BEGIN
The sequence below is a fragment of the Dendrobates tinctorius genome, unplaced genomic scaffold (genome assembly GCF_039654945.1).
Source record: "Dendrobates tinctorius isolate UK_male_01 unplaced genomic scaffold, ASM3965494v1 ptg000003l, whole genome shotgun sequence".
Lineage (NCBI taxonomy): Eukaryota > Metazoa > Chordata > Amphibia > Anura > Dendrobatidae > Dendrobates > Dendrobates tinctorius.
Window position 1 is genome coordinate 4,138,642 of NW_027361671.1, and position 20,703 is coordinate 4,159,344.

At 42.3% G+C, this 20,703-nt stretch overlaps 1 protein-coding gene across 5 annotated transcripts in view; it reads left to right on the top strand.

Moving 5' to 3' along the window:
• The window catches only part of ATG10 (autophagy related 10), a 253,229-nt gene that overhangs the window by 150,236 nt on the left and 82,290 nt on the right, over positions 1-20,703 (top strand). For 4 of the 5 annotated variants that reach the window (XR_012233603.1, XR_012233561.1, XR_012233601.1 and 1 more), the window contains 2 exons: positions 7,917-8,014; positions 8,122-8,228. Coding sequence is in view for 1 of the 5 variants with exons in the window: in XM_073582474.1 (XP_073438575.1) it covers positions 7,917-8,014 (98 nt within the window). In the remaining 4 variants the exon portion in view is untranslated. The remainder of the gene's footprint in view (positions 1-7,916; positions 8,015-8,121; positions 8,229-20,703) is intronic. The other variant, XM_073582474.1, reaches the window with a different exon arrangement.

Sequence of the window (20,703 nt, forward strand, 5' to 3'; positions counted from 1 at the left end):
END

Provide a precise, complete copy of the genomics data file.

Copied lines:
The sequence below is a fragment of the Dendrobates tinctorius genome, unplaced genomic scaffold (genome assembly GCF_039654945.1).
Source record: "Dendrobates tinctorius isolate UK_male_01 unplaced genomic scaffold, ASM3965494v1 ptg000003l, whole genome shotgun sequence".
Lineage (NCBI taxonomy): Eukaryota > Metazoa > Chordata > Amphibia > Anura > Dendrobatidae > Dendrobates > Dendrobates tinctorius.
Window position 1 is genome coordinate 4,138,642 of NW_027361671.1, and position 20,703 is coordinate 4,159,344.

At 42.3% G+C, this 20,703-nt stretch overlaps 1 protein-coding gene across 5 annotated transcripts in view; it reads left to right on the top strand.

Moving 5' to 3' along the window:
• The window catches only part of ATG10 (autophagy related 10), a 253,229-nt gene that overhangs the window by 150,236 nt on the left and 82,290 nt on the right, over positions 1-20,703 (top strand). For 4 of the 5 annotated variants that reach the window (XR_012233603.1, XR_012233561.1, XR_012233601.1 and 1 more), the window contains 2 exons: positions 7,917-8,014; positions 8,122-8,228. Coding sequence is in view for 1 of the 5 variants with exons in the window: in XM_073582474.1 (XP_073438575.1) it covers positions 7,917-8,014 (98 nt within the window). In the remaining 4 variants the exon portion in view is untranslated. The remainder of the gene's footprint in view (positions 1-7,916; positions 8,015-8,121; positions 8,229-20,703) is intronic. The other variant, XM_073582474.1, reaches the window with a different exon arrangement.

Sequence of the window (20,703 nt, forward strand, 5' to 3'; positions counted from 1 at the left end):